Dismantling the notion that Abner Doubleday established the modern game of baseball, Jay Martin makes a bold case for A.J. Cartwright (1820–92), an entrepreneur, philanthropist, and avid ballplayer who codified the rules of the sport and promoted its rapid spread throughout the country. Also the biographer of Nathanael West, Henry Miller, and John Dewey, Martin revisits the original arguments behind the claims for Doubleday and Cartwright, and throws into sharp relief the competing ambitions of these figures during a time of aggressive westward expansion and unparalleled opportunities for individual reinvention.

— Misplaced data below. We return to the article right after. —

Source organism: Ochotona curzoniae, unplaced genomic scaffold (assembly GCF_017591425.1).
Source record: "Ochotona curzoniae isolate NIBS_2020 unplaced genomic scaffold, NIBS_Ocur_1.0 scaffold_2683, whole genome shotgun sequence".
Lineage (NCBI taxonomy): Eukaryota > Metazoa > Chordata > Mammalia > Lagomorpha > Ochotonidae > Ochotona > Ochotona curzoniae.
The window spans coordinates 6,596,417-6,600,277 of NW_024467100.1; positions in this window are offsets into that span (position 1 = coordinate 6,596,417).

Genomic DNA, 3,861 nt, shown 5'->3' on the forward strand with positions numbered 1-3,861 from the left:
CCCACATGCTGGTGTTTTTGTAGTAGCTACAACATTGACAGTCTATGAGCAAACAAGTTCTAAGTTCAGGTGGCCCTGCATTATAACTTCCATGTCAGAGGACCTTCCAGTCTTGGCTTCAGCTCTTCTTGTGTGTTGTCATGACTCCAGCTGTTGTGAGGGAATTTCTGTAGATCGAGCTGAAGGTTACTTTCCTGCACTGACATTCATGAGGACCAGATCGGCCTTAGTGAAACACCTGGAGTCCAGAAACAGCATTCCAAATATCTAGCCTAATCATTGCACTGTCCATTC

"So engaging I read it in two sittings. This book is by the far the most comprehensive record of Alexander Joy Cartwright's life yet available."—Robert Hamblin